Toronto Film Society presented Journal D’un Curé de Campagne [Diary of a Country Priest] (1950) on Sunday, November 29, 1953 as part of the Season 6 Main Series, Programme 4.
FOURTH EXHIBITION MEETING – SIXTH SEASON
Sunday, November 29, 1953, 8.15 p.m. sharp
T O W N E C I N E M A
57 Bloor Street East
Madeleine U.S.A. 1952 7 mins
PRODUCTION COMPANY: UPA (United Productions of America)
PRODUCER: Stephen Bosustow
DIRECTOR: Robert Cannon
SCENARIO: Ludwig Bemelmans
COLOUR PROCESS: Technicolor
MUSIC: David Raskin
COMMENTARY: Gladys Holland
Told with quiet humour (in contrast to the hard brilliance of Rooty Toot Toot–to be shown by the Society in April), this quite recent UPA cartoon is a fresh and charming trifle, a near-nonsense tale of a little girl, taken from a story by Ludwig Bememans and set against a brilliantly drawn Paris. The animation is particularly well executed, with the backgrounds providing atmosphere and setting when required, but eliminated when necessary to allow the action to proceed without distraction.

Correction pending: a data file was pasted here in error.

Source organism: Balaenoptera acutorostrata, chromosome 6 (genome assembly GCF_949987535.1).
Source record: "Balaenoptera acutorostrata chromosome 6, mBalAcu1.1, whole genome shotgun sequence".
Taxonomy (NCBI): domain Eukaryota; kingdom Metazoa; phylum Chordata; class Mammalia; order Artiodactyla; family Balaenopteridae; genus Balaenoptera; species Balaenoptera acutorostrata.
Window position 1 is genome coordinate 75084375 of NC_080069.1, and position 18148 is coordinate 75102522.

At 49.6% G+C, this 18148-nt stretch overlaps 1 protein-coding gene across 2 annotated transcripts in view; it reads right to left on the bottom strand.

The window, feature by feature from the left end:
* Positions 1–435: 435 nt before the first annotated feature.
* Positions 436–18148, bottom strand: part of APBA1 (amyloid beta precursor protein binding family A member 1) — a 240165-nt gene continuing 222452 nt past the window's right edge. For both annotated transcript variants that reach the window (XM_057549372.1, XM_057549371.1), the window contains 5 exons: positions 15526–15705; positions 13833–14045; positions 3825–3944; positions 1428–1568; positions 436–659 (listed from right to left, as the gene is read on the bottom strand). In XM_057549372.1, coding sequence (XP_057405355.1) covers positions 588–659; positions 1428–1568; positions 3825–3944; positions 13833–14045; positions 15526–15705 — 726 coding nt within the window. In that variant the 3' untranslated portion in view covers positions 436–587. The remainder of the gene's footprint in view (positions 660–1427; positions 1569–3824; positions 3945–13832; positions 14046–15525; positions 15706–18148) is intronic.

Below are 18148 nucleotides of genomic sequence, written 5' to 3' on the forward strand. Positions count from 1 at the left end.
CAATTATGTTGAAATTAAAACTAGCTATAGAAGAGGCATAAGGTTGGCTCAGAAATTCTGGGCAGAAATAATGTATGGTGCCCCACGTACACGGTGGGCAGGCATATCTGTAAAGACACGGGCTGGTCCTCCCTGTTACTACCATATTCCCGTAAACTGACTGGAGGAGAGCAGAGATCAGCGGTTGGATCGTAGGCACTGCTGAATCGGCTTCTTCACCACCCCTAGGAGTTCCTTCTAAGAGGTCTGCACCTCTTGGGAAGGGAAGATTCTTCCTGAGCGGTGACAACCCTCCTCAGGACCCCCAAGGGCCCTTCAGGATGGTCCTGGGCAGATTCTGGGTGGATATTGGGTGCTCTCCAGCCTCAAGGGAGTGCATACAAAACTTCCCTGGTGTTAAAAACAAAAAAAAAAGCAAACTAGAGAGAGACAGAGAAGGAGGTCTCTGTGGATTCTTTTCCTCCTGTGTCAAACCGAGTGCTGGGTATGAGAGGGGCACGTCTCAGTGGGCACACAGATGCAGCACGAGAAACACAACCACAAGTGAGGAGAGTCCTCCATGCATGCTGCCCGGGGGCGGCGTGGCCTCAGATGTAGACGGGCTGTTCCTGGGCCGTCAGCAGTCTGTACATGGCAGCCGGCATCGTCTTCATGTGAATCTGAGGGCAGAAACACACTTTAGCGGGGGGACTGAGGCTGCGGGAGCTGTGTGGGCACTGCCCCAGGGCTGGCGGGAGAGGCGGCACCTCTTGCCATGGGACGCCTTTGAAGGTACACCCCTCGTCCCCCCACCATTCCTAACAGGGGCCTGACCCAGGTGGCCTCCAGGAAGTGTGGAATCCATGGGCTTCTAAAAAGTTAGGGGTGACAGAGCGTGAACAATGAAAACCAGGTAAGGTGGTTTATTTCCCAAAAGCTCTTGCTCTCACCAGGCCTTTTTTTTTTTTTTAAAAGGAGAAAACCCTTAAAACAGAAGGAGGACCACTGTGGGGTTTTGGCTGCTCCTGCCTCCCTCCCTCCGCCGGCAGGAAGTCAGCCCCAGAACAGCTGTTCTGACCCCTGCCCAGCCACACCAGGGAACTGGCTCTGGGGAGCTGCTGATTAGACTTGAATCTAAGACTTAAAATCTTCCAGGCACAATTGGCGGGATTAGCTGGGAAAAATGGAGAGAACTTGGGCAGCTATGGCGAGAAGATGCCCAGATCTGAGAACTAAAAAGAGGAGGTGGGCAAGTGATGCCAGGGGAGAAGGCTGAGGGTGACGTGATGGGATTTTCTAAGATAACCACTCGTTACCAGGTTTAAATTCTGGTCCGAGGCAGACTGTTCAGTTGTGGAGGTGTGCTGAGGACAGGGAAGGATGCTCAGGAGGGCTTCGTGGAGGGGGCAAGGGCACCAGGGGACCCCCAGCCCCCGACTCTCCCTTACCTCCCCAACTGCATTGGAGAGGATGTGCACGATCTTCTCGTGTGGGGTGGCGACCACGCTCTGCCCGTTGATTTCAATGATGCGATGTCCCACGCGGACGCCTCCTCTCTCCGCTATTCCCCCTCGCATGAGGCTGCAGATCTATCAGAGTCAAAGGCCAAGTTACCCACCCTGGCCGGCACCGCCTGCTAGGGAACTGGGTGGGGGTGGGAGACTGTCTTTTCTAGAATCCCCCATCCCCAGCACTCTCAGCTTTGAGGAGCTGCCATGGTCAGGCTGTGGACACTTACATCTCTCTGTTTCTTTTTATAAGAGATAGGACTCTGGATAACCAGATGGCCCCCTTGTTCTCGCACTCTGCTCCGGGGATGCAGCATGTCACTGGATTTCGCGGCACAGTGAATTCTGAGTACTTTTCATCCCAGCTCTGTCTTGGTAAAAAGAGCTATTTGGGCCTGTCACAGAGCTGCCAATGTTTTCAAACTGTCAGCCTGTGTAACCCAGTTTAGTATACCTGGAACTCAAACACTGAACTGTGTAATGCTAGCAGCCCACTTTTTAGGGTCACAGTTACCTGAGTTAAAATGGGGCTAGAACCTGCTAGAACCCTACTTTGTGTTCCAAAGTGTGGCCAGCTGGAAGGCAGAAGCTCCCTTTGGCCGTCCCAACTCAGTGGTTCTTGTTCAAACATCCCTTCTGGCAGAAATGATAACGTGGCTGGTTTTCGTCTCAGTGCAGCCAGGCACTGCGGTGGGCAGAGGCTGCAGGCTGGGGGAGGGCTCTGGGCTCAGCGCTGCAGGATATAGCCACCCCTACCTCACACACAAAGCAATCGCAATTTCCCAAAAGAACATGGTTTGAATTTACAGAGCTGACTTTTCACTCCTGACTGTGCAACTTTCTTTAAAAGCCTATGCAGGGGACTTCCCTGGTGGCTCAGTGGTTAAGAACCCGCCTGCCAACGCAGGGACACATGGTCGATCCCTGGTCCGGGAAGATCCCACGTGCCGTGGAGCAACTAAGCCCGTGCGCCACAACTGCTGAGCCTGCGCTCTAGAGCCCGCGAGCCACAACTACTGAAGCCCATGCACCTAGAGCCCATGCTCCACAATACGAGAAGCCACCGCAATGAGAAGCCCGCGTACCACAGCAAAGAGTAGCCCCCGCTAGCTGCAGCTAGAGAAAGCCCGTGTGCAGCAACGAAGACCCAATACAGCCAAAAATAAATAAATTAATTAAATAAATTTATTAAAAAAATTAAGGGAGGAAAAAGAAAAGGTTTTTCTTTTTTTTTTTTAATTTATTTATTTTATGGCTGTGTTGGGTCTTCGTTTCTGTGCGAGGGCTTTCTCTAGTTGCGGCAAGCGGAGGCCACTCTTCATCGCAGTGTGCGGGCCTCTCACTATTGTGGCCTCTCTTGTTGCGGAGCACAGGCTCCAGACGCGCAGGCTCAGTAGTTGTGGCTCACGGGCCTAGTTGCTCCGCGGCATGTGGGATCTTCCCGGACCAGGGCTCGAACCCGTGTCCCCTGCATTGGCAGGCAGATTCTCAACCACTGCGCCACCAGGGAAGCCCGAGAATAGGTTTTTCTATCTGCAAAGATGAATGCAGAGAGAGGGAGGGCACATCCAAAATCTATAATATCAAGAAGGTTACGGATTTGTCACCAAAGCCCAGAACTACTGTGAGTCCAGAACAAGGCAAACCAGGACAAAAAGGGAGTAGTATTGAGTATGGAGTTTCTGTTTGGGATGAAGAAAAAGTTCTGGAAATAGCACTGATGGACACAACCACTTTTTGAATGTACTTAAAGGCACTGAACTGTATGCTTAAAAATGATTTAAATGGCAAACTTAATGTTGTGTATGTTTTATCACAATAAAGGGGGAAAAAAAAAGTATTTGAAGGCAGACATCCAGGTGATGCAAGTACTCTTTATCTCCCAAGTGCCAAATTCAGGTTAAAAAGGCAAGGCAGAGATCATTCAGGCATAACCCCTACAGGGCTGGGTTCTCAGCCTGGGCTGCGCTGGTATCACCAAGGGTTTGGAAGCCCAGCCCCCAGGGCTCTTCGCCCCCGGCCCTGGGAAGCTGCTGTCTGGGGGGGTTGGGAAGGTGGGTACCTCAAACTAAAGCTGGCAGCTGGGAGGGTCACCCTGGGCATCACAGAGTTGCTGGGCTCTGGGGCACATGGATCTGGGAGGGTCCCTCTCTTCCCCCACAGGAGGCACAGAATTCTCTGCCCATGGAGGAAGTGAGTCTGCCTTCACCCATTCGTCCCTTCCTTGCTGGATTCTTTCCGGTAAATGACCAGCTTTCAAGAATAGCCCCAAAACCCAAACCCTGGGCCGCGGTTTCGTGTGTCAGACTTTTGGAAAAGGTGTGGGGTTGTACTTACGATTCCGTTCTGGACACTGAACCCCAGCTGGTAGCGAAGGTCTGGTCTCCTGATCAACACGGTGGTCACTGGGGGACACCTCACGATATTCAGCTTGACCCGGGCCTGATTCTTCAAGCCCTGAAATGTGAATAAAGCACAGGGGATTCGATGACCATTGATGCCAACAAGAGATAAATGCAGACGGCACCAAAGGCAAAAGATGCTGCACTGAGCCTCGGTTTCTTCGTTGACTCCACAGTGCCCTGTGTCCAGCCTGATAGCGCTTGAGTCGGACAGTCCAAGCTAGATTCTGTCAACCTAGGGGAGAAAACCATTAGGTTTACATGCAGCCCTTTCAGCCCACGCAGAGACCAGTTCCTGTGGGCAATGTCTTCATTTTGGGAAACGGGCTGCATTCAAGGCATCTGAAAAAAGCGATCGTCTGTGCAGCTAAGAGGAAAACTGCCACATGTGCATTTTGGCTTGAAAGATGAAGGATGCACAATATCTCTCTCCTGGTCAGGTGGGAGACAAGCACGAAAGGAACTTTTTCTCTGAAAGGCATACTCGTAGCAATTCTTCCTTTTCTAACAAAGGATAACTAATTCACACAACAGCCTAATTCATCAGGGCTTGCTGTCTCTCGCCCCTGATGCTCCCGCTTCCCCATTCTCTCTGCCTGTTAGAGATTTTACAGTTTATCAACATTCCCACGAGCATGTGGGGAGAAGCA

(MFB, Jan. 1953 & Film News #8, Federation of Film Societies)
Mail Early Canada 1941 2 mins
Cameraless animation in a trailer made by Norman McLaren in his first year with the National Film Board; 35mm two-colour process; music–from a Benny Godman recording.
Lezione de Geometria [A Lesson in Geometry] Italy 1949 12.55 mins.
DIRECTOR: Virgilio Sabel
EXECUTIVE PRODUCER: Alberto Lattuada
SCENARIO: Leonardo Sinisgalli
PHOTOGRAPHY: Mario Bava
MUSIC: Goffredo Petrassi
A prize-winner at the International Film Festival at Venice, this is a strange essay in which the makers seek to establish a kind of mystique of mathematical purity which they find informs a simple equation, natural forms and abstract art. “The subject is intriguing, the visual interpretations fascinating to watch, the whole a rather too complex undertaking to be made convincing in 12 minutes.”
(MFB, December 1950)
There will be NO INTERMISSION tonight
Journal D’un Curé de Campagne [Diary of a Country Priest] (1950)
DIRECTOR: Robert Bresson
SCRIPT: Robert Bresson, from a novel by Georges Bernanos
PRODUCER: Léon Carre